So I’m a little more wound up than yesterday and haven’t even really had a lunch. I’m trying my best to calm down but I’m still in that ‘go go go’ mode. Perhaps I need to go for a long bath.

      Hopefully, one day I’ll get the Buddleja border sorted. I’ve planted lots of little forget-me-not seedlings which have popped up everywhere EXCEPT the border they were planted in! lol. I’ve gradually been moving them as they’ve got large enough. But other than the spring show from them, there won’t be much. The Astrantias didn’t do too well last year and I suspect it’s because during summer they’re in full sun and it gets very dry. I just can’t win! 😐

  4. Ah your birthday is the same month as mine :). I love the grasses in your aster bed, and your extended front border sounds like a good idea (pretty hydrangea there already).

    • Hi Sara; Scorpio are you? Or Sagittarius?

      I’m towards the end of Scorpio so don’t have the typical scorpio traits unlike my friend whose birthday was a few days ago and he most definitely fits the description to a T! 😀

      Actually, I’m considering getting rid of the Hydrangea… It’s barely grown in 4 years and is just all leggy… I think it’s too dark for it, so although you can see some flower heads the wider view is far less impressive! I’ve a Sweetbox and Skimma which would be far better suited to the spot.

      • Ah, Scorpio, indeed, and relatively typical as these things go!
        Good editing for the Hydrangea then! I’ve a tiny sarcococca confusa to pop in too, look forward to that in the depths of winter when it’s a bit bigger – and I’ve been admiring skimmias in flower. Sounds like your bed is going to look (and smell) lovely when you’re done.

  5. Is that lady’s mantle that you bought in a pot? Oh, too bad you aren’t close. I could have given you a GIANT clump or two from my overly-vigorous plants. Clay soil and competition with the trees should keep your plant under control.
    And I’ve already started listening to my favorite Christmas CD’s. Shhh 🙂

    • Hi VW,

      Yep it’s Lady’s mantle… It’s not in a pot any longer though! They were in-progress shots. My parents also have a monster plant that I probably ought to have stolen some of! 🙂

      Shhh, I’ve also been listening to some c-word songs! I’ve been buying some and searching for new, different ones that make a nice change to the ones we usually here over here; radios only ever play the same ones over and over. So I want a bit of variation, some are nice chilled instrumentals that will be goodwhen driving to relax me a little!

    • Hi Deb,
      I’m sure that over the next few years there will be far less ‘new’ about the garden. it’s only because it’s a work in progress as I gradually get each area sorted. The front garden has gone largely untouched for the past 4 years while I work on the back garden. I’ve only planted the odd thing here and there without ever having properly worked on a border yet. Down one side I’ve a few rose shrubs and large Buddleja that I need to decide exactly what I aim to do because they really do cause issues. Plus there’s a very ugly, old red brick wall that I’d love to somehow cover – I’m thinking attach some trellis and get a shade-loving clematis such as an early alpine type to grow up it or a small ivy.

  6. I’ve had foxgloves popping up all over too. I’ve gone around and dug them up and put them where I want rather than right at the edge of a border. I love nature and selfseeding but sometimes seeds don’t always germinate in the best place.

    • Hi,
      I’ve been moving many foxglove seedlings over the past month – they were all popping up in the bark on the tier, so all those you see in the Cherry border were moved from the bark and I’ve also planted at least 10 in the front garden too. However, this patch I mentioned in the post are doing an excellent job of covering an otherwise ugly, muddy slope that I’ve been having difficulty covering…. I planted a number of bugle in it to help cover it but it may be a year or two yet before they’re large enough. Plus, of course when it rains the soil ends up being washed down and collects in corners on the tier… It’s very frustrating trying to work with such issues. So I am tempted to leave the Foxgloves where they are because they’ll help hold the soil, but at the same time I need them elsewhere to add interest! 😀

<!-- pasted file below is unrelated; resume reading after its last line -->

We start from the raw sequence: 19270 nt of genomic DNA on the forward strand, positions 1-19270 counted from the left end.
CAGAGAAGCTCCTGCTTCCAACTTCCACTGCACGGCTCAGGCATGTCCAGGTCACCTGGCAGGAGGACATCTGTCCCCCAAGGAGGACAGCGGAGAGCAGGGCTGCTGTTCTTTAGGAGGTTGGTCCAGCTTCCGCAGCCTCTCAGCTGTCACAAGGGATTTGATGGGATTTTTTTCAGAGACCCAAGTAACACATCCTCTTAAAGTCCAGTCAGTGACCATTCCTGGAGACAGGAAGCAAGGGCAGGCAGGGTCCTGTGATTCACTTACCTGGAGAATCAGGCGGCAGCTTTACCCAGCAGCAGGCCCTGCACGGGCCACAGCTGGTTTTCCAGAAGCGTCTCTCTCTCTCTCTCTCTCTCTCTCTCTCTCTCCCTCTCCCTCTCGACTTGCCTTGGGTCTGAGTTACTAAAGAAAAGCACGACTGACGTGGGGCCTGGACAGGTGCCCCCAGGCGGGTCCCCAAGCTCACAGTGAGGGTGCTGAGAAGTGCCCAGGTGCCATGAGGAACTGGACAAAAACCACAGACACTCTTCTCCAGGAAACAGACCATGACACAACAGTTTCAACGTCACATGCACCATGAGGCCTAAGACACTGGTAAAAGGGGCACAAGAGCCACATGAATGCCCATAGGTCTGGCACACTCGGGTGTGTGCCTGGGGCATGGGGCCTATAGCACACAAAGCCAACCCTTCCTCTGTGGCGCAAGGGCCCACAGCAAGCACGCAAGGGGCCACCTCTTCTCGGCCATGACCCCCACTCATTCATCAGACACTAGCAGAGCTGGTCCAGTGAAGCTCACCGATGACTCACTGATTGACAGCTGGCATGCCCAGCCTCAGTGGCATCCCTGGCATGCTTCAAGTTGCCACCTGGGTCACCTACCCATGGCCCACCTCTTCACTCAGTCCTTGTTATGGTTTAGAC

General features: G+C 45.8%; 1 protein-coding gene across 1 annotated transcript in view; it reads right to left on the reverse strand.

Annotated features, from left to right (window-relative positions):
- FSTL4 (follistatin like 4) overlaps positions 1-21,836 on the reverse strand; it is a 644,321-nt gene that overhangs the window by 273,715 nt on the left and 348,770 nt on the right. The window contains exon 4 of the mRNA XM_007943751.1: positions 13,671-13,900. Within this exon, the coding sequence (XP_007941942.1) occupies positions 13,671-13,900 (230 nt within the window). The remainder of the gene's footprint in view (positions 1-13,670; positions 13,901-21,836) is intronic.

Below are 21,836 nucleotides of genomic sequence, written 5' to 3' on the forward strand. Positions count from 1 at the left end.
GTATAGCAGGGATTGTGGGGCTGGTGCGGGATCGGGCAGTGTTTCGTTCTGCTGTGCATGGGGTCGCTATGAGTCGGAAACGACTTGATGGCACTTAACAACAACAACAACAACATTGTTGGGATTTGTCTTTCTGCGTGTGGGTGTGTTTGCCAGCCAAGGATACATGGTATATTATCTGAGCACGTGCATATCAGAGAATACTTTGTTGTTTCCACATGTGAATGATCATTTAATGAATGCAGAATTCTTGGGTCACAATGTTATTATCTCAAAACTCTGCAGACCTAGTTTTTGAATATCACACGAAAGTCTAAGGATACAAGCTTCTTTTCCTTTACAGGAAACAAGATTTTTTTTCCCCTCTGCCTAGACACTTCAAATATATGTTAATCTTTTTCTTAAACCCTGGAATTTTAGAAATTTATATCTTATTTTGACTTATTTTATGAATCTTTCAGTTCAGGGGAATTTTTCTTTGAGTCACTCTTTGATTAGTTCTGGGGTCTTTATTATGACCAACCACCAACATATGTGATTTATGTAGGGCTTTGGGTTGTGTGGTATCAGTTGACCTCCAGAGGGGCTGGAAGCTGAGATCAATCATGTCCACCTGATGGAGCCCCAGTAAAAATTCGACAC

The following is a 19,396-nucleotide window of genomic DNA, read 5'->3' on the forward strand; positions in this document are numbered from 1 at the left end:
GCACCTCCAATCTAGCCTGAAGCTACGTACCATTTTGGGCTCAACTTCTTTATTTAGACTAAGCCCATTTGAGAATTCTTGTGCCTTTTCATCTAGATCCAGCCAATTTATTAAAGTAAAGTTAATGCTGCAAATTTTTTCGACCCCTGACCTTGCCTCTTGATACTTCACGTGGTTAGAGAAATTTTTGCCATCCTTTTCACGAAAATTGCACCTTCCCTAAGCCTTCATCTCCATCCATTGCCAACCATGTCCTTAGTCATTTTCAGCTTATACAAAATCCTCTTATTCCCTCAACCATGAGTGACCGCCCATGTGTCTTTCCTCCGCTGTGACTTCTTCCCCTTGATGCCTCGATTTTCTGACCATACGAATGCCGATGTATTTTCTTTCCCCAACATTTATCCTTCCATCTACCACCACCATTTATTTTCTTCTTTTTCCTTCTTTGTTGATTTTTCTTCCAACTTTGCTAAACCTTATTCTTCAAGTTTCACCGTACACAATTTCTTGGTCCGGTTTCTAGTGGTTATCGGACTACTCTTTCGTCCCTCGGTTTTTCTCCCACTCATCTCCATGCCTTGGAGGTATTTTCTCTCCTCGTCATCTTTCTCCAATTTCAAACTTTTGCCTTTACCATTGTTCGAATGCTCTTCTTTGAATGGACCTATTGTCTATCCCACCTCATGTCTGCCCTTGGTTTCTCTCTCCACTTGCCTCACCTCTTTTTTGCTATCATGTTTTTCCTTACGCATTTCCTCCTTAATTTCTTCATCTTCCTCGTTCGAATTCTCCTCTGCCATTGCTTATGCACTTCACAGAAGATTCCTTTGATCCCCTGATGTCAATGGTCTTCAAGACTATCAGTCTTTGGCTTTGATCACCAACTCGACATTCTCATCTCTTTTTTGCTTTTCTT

7. I see a lot of familiar friends in your EOMV Liz. Like the new grasses you have introduced into the aster border. Think that I would be tempted to move some of the foxgloves so that more of them can reach their full foxglovey potential. Only issue would be when to move them – now or early spring. Ground is still warm though. Sounds as if November is going to be a month to celebrate!

    • Hi Anna,

      Not all the grasses will stay where they are; they were meant for other spots but I needed to plant them asap before it gets too cold and basically dumped them all there.
      Mmmm, yes moving the Foxgloves would be a good idea. I think I also need to move some of them from under the cherry tree because they’re growing so massive they’re beginning to overpower the Hellebores/ferns/Pulmonarias. They ought to be moved to the back of the border really to allow for everything else to survive.
      I’ll try to get them in tomorrow, it won’t take long and Foxgloves have such shallow roots that they’re surprisingly easy to move. And as you say the ground is still warm because it’s been so mild and also nice and damp recently.

  8. Hi Liz, hope the celebrations went well. I always think front gardens are the most difficult to get just right. Loads going on in your garden to keep you interested, I am forever replanting Foxgloves. alistair

    • Hi Alistair,
      Our front garden is especially difficult because of its orientation; but also because like the back it’s slightly tiered i.e. when you walk along the path to the house the garden is waist-height, meaning it’s difficult to have it looking good and I’ve largely ignored it for the past 4 years.
      I’ve allowed a shrub rose and Buddleja to get too large and they’re now making the shady garden even more shady.
      So I’m just wondering whether to get rid of the shrub rose and plant something else – probably another rose which has a nicer habit and blooms such as my Susan Williams-Ellis which has good repeat blooms.